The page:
5 7 2
and Stnnage; Sheehan
ii ml McAvov, Lapp.
Oldhnm replaced
First mime.
R. II. K.
4 8 2
5 1
Kgan; Wood,
Klupfer. Coiimbe and
Mays and Cady.
Second game. It. 11, l'j
Cleveland 2 5 2
ioton 0 7 1
Lieiiton, (,'olluiuoie and Kguu; Shore
tiinl Cudy.
r irst gume. K. U. L.
St. Louis 0 5 3
No v Vork .....I 10 0
Phillips, Hiynilton, Sot hern, Sisler
aud Knot, Scveroid; Mogridge nnd Al
exander. Second game 11. IL K
St. Louis 1 7 0
New York 5 0 1
lloff and Agnew; Markley and Sell
werdt. Weilman replaced lloff.
National League.
R. H. K.
Boston 4 5 0
Pittsburg H 12 1
Rudolph and Whaling; Mainiiiaux
and Gibson. Cooper replaced Mnni
ininiK. R. If. K.
Hroklyn 3 1
Cincinnati 2 5 1
Pfeffer and MeCarty; Toney and
Wingo. Leur replaced Toney.
First game R. II. R.
Philadelphia 5 H
Chicago 1 B 4
Alexander mid Burns; Adams, Schorr
and Archer.
Second game R. H. L.
Philadelphia - 0 0
Chicago 2 0 4
Kixcy and Burns; JJouglus ana ureg-
K. II. K.
New York 7 13 0
St. Louis 3 N 2
Tesreau and Meyers; Snllee, Meadows
and Snyder.
(Continued on Vtjti Five.)
Czar Ferdinand In Center
of European Affairs Now
jS'oie In view of tho momentous sit
uation in the llallians, Henry wood,
United Press stuff correspondent, who
has just reached Ijondon after spending
several months in the llalkaas, today
cabled tho following character picture
of Czar Ferdinand, who holds tho key
to tho Halknii crisis. Wood ont sev
eral weeks at Sofia, where he inter
viewed the Premier, and learned the
most intimate detail concerning Ferdin
and, By Henry Wood.
(I'nited Piess Staff Correspondent.)
tendon. Sent. 23. The eyes of
Kuropo are turned upon Czar Fin-din-
and the man of mystery, human eing-jhe would ride at the Head or ins armies
... '.... i ...i - i,.. rlv ii v..nr he, to Constantinople. Hut the second Hal-
ni amu .' . v ji V.
has lived in seclusion ut his castle at
Vrania, pondering over Ilulgaria's fu-
Will, di-n'mntlc swiftness, he 1ms now
emerged to mobilize his forces. i tunes hy bartering tirst wi n tne Kaiser
His next command may affect thelond then with the allies. Hut he reahz
future destinies of Kurope. H that he must mako no mistake, and
Reports from Kuropeau capitals have : therefore, it was as told, ho retired to
contained vague gi of what ha ponder the problem by himse f.
has locked in his breast. Army eom-j The czar hns German and trench
wanders hurrying to Sofia arid railways blood in bis voins.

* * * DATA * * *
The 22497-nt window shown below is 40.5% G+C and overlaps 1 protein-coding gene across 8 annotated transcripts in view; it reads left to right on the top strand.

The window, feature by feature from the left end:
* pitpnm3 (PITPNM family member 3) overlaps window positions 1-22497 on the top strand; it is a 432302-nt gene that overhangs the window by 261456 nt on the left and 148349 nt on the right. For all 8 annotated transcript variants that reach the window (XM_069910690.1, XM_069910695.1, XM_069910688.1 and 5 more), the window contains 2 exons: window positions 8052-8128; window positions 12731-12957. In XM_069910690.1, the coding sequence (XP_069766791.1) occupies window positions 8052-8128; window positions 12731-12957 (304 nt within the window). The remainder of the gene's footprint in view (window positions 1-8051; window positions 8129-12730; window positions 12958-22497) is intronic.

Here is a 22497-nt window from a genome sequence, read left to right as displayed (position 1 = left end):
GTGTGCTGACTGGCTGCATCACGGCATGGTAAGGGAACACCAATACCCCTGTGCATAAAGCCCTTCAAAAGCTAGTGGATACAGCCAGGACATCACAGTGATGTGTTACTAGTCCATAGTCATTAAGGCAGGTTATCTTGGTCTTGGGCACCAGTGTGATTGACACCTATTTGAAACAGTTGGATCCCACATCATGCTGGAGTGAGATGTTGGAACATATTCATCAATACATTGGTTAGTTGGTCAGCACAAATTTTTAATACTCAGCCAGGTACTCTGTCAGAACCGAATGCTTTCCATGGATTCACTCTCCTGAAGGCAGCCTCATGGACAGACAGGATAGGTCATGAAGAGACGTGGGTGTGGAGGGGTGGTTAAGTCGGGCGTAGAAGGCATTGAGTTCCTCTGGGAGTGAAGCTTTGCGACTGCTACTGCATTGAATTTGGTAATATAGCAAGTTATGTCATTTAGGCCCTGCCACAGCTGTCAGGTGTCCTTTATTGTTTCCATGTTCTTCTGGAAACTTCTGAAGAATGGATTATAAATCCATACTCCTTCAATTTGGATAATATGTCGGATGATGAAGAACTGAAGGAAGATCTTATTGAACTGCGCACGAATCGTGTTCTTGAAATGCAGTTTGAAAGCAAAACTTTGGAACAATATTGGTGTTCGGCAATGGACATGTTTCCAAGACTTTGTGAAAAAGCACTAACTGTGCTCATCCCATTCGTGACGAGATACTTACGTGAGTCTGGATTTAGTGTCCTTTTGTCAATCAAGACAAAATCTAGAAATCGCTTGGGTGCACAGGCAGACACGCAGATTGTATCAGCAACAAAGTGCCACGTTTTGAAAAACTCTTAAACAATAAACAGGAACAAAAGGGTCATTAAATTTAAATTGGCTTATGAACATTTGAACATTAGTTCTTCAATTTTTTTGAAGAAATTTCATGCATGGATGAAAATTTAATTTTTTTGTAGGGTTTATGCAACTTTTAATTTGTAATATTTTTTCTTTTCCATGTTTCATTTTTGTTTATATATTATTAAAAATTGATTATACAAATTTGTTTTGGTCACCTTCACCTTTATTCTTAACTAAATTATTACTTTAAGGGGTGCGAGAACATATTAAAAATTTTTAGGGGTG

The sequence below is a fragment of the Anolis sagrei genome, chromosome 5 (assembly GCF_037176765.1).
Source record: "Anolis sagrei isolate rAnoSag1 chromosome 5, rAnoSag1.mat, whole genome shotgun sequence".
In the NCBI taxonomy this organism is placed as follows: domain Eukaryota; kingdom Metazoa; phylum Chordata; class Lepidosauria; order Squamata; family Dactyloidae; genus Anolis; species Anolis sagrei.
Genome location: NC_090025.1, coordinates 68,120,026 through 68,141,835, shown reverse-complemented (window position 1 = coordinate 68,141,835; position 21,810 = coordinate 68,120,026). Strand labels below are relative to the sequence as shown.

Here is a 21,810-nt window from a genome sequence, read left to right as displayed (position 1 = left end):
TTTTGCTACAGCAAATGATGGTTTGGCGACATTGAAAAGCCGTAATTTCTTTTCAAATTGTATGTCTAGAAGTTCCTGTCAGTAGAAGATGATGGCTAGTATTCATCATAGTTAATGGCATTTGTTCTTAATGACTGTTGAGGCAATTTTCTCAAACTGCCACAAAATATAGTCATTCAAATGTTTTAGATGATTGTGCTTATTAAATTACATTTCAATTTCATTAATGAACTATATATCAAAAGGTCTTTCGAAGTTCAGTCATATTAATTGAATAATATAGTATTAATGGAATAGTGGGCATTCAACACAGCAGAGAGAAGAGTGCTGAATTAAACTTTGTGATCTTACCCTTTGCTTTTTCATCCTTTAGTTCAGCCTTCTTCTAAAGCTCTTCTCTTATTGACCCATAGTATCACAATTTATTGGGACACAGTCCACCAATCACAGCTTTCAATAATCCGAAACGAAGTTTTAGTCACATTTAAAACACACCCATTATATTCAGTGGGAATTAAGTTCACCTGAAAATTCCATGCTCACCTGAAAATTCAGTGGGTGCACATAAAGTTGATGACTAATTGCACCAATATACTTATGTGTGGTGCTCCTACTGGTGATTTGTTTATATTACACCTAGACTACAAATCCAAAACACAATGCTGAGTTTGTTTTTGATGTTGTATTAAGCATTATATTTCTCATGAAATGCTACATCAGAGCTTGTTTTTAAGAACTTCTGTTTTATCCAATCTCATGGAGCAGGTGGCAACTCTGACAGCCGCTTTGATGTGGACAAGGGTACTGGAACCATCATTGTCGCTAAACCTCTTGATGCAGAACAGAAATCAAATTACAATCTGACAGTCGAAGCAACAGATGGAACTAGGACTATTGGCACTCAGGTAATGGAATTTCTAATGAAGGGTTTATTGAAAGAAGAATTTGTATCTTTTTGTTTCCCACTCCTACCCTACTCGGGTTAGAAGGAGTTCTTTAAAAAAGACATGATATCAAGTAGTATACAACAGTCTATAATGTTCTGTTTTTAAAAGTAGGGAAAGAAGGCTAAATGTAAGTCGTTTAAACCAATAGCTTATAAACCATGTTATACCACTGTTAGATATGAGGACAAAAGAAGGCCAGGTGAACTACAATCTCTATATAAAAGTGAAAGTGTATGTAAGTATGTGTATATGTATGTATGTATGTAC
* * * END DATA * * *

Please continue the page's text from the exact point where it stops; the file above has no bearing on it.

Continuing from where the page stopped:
carrying troops are indications which II. comos of the Saxe-Coburg-Gotha
apparently point to war. ' line; is an Austrian nobleman with vast
lint those familiar with tho condition : Hungarian estates. His queen is a
of affairs believe Czar Ferdinand alone German Princess. On the other hand
knows what Ilulgaria's next move will i his grandfather was Louis Philippe of
i " France. Tho cznr s first wifo was a
"O. . . ... .. ... ...I VmuI - b . all
Until a year ago he was a 1ovini,i nouroon am. uiu nwn .i ,
hail-fellow-well-met with friends i.y the his children were born of the first mar
li llion. lit received everyone, especial-' nage.
ly newspapermen. Hut there came a This family puzzle only Increase, the
sudden change. From the soul of open difficulty of guessing what is m the
eartedness, the czar became ft riddlejuiind ot the bulgariua spbiuz.
the prison warden, who would investi
gate, and has promised if his story
should be substantiated, to grant a full
and unconditional' pardon.
Regardless of his attorney's urging,
Hillstrom has refused to divulgo the wo
man 's identity and -will not consider
anything but a re-trial. The prisoner
is one of the most widely known mem
bers of the I. W. W. because of songs
he has written for the cause, many of
which are signed "Cf. Hill." These
attack employers, tho army and tho
navy. One of the best known is "The
White Slave," written to the tune of
"Meet Mo Tonight in Dreamland."
sMembcrs of his organization nre sus
pected of having threatened Governor
Spry with death if he did not save
Hillstrom from death. The executive's
mail has been flooded with threats and
appeals, but ho has persistently refused
to intervene, and Sns declared that
nothing will snvo the prisoner excep
tho woman's voluntary appearance to
substantiate Hillstrom 's claims.
BY A 111, HOI
German Admiralty Makes Re
port After Full Time of
By Carl W. Ackerman,
(United Press staff correspondent.)
Bcrliu, via The Hague, Sept. 23.
Tho admiralty today submitted to the
foreign office a memorandum, declaring
positively that no submarine sank the
liner Hesperian, Tho statement, how
ever, suggested tho possibility thut the
vessel struck a mino wliieli was iiitcnu
ed to destroy a submarine. The adniir
ultv stated that the last submarine
which was operating in the wur znno on
the day of tho Hespuiiuii explosion had
returned and reported.
Commanders of tho V boats reported
that there were many mines flonting in
tho Irish sen, tending to strengthen the
theory that the Hesporinu muy havo
foulod one of them.
The memorandum will probably be
embodied in a note to tho United States.
In somo quarters it was reported the
note had already been delivered to Am
bassador Gerard, but this could not be
"In these days of secret diplomacy,"